Although some reasons for the Great Resignation seemed obvious during the pandemic — people staying home to care for school-aged children or for loved ones who had fallen ill — just how much does burnout play a role in the vast numbers of people who continue to quit their jobs?
As several observers in Pennsylvania pointed out recently, the answer might depend on your definition of burnout.
“What is burnout? Is it a low-wage job that is just not worth it?” said Stephen Herzenberg, executive director of the Keystone Research Center, a research and policy development organization based in Harrisburg. “It’s definitely true that you have people who came to the conclusion that doing a low-paying job is not worth it to them anymore.”
In a recent study, Lensa, a job-search company based in West Chester, tried to get a handle on job burnout — analyzing the average working hours, annual salaries, commuting times and the number of Google searches for the word “burnout — and determined which states are the worst for employment burnout.
Pennsylvania was in the top 10, coming in at No. 8.
Texas ranked No. 1, and Illinois and Virginia tied at No. 9 behind the Keystone State.
Lensa said it looked at all 50 states, with each receiving a “burnout score.” In Pennsylvania, the score was 6.2 based on 38.42 working hours per week, an average salary of $66,000, a commute time of 27 minutes and 23,500 searches for the word “burnout.”
Several observers of the labor market in Pennsylvania said they don’t have specific data to back up how much burnout applies to resignations. But they say that low unemployment rates and high demand for workers continue to lead people to change jobs for numerous reasons that don’t always include money.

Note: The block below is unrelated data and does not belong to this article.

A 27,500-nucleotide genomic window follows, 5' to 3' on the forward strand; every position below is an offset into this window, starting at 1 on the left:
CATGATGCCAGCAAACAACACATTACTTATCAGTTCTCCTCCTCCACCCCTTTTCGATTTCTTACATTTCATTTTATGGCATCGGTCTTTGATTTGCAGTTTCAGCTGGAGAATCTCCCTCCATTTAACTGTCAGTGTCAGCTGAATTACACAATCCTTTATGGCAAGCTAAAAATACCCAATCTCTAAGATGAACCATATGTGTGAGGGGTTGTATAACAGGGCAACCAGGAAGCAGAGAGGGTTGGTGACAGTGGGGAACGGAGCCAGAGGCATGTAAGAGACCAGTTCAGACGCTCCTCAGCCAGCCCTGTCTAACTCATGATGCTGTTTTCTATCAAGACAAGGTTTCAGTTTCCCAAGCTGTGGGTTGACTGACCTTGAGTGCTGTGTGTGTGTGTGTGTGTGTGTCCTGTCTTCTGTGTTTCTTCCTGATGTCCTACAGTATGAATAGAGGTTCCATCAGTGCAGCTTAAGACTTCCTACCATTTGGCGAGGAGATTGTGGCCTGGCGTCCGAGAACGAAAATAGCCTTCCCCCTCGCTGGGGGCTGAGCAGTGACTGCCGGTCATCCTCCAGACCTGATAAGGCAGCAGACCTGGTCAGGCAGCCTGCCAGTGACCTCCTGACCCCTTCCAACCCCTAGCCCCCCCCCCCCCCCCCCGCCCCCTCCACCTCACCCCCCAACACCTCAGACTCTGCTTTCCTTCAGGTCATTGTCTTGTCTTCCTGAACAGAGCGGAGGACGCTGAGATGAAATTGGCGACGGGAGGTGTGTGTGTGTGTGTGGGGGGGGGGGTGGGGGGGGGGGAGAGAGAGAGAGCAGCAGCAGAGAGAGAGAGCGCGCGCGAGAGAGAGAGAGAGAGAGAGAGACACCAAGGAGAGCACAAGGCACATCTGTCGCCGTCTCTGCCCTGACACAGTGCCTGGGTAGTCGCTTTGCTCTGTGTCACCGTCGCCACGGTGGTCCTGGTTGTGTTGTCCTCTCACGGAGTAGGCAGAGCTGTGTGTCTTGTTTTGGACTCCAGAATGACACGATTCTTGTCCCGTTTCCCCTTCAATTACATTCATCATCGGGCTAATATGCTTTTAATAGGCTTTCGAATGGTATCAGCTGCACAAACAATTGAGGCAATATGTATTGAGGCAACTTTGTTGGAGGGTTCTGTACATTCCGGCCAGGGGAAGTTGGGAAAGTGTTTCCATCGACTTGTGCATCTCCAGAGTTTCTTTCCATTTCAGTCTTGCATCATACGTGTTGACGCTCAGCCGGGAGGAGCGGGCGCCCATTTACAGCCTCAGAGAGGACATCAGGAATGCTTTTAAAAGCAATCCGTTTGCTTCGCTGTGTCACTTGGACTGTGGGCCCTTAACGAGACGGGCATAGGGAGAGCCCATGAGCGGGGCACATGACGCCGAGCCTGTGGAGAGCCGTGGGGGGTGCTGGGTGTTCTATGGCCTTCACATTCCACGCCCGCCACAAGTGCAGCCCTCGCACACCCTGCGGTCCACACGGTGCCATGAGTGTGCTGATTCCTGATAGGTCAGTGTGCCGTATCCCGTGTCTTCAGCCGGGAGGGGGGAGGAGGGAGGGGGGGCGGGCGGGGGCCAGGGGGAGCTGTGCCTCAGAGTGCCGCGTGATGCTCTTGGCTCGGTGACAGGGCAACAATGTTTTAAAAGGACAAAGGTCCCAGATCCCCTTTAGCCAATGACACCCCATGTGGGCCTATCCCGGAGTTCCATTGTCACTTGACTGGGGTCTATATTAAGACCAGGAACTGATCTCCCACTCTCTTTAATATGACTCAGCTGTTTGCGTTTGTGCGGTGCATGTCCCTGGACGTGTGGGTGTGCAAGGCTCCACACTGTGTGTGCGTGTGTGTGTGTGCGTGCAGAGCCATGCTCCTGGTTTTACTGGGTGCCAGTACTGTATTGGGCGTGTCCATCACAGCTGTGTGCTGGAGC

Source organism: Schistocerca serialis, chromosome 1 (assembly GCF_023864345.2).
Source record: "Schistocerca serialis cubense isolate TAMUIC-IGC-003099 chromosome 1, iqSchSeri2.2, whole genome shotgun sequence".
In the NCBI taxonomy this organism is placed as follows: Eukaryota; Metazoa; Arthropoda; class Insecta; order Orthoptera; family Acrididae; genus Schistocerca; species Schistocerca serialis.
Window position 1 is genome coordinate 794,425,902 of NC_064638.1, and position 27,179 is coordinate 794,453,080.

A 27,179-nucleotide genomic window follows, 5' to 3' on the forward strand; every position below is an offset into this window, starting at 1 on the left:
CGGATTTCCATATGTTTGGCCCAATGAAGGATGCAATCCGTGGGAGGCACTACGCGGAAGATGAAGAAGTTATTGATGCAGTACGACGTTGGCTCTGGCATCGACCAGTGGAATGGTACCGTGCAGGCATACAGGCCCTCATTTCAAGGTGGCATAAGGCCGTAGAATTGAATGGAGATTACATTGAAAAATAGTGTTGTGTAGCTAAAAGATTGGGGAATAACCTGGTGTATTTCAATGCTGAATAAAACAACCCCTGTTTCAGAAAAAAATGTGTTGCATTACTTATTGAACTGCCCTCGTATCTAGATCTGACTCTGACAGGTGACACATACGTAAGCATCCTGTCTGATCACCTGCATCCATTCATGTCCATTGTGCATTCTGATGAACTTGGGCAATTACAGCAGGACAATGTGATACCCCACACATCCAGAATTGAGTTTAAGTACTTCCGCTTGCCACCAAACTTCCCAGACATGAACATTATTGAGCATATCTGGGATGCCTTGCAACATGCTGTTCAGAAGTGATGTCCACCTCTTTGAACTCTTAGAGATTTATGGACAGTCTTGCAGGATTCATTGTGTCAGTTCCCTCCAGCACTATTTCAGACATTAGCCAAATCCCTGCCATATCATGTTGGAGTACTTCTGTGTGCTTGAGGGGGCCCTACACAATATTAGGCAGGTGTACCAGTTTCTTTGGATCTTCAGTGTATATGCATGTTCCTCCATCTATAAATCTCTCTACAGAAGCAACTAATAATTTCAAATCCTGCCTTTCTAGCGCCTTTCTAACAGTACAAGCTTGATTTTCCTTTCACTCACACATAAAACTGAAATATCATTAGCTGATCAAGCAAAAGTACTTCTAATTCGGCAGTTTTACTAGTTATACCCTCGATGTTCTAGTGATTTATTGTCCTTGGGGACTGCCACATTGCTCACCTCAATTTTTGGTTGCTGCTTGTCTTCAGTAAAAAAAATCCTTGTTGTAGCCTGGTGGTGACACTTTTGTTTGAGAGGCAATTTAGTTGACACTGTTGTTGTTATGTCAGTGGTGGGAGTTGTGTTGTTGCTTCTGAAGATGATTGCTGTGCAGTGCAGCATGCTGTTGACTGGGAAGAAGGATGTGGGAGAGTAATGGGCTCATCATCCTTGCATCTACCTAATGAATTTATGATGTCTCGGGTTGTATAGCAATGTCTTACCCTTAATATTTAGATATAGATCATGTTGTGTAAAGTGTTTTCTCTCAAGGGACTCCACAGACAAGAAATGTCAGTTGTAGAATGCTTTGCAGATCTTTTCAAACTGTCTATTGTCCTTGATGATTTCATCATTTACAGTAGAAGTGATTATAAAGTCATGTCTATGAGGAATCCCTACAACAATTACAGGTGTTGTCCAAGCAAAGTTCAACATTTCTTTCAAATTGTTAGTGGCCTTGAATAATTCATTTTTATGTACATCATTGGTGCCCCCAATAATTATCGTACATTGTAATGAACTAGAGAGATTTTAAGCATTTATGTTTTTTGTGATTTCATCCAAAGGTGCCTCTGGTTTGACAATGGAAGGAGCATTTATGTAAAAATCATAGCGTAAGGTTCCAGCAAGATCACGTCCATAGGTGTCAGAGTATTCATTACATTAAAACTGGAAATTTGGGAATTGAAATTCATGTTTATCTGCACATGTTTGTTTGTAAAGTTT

Sandra McPherson, an associate professor in the economics department at Millersville University, said that the so-called “quit rate” nationwide has been at about 2.7% recently, peaking last fall at about 3%. Before the pandemic, the quit rate was about 1.7%.
A Pew Research Center survey showed that workers cited pay as the No. 1 reason for quitting a job in 2021, McPherson said. But the top 10 reasons also include working too many hours, no flexibility with hours, no opportunities for advancement and feeling disrespected at work. While she said those reasons indicate job-related stresses, she cautioned that she didn’t have enough data to suggest that those factors are tied to burnout.
“It depends on how you define burnout, but too many hours could be an indicator of burnout,” she said. Burnout also could be defined as “mental exasperation,” which could reflect the answers around feeling stuck and not respected, McPherson also said.
Not everyone sees the trends as bad.
For decades, employers had an advantage over workers, Herzenberg said. During the pandemic, people re-assessed whether working long hours for minimal rewards was worth it. Studies are showing that many people retired, while others sought better jobs with less stress that led to the job hopping that still is going on, he said.
“You can call it burnout. You can call it an ‘it’s-not-worth-it effect,” Herzenberg also said. “You can call it ‘take this job and shove it.’”
Over time, the dynamics might change, Herzenberg said. For one, some retirees might come back into the labor force and the number of available jobs might diminish, he added. But he sees the trends playing out as an overall positive for workers.